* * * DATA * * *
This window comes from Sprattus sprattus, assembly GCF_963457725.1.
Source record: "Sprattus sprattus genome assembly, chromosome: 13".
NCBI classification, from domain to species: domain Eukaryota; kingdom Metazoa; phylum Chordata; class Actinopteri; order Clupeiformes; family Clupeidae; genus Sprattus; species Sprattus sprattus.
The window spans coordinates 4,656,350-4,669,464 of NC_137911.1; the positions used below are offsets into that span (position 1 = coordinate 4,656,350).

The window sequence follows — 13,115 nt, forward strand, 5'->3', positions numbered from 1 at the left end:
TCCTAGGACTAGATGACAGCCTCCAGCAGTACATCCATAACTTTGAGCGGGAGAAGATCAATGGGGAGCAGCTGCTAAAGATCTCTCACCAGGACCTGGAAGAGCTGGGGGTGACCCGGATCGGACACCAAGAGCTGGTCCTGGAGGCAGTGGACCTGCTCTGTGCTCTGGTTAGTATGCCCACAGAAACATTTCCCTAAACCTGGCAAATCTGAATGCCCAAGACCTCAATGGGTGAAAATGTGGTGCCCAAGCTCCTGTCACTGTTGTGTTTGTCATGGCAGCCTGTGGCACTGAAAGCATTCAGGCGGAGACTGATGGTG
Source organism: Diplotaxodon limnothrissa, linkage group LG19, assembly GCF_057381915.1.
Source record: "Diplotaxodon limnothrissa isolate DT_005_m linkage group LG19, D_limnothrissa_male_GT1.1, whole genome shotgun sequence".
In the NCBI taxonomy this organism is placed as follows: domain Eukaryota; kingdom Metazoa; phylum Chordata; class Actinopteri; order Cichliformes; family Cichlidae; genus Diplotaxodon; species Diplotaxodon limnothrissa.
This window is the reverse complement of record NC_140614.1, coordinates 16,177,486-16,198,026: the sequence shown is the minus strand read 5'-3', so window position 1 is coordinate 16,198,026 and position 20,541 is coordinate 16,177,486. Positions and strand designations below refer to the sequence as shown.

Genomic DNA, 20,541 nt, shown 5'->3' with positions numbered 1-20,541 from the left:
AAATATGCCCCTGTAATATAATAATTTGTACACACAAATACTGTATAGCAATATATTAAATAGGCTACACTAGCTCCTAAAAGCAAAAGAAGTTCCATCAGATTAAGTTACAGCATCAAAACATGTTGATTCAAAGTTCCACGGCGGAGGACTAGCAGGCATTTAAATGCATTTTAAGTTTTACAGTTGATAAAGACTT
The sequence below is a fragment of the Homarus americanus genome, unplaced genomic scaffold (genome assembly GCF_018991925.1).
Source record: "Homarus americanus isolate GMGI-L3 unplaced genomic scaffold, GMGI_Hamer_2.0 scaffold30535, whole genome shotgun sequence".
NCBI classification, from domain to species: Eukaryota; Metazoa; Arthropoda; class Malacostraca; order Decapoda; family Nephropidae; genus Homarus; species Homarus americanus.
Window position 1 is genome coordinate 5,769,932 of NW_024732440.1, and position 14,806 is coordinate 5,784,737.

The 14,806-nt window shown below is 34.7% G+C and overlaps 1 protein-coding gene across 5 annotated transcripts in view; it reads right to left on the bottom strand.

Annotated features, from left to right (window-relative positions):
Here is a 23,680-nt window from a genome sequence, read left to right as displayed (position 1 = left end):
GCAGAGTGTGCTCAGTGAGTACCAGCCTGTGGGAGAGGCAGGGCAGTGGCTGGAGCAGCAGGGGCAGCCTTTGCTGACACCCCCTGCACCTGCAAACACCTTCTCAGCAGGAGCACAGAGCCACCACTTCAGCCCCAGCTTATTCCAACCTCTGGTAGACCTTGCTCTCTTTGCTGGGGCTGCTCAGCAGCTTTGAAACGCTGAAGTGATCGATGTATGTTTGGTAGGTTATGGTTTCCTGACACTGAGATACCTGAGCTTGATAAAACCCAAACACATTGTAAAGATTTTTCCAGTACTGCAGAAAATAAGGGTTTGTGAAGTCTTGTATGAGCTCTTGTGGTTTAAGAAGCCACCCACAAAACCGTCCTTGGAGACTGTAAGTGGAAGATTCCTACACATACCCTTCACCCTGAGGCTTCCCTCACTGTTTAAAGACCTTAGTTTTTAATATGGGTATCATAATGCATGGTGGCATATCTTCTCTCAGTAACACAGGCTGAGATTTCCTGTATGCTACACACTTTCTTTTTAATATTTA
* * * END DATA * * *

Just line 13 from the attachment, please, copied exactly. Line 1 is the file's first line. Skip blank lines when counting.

The sequence below is a fragment of the Homarus americanus genome, unplaced genomic scaffold (genome assembly GCF_018991925.1).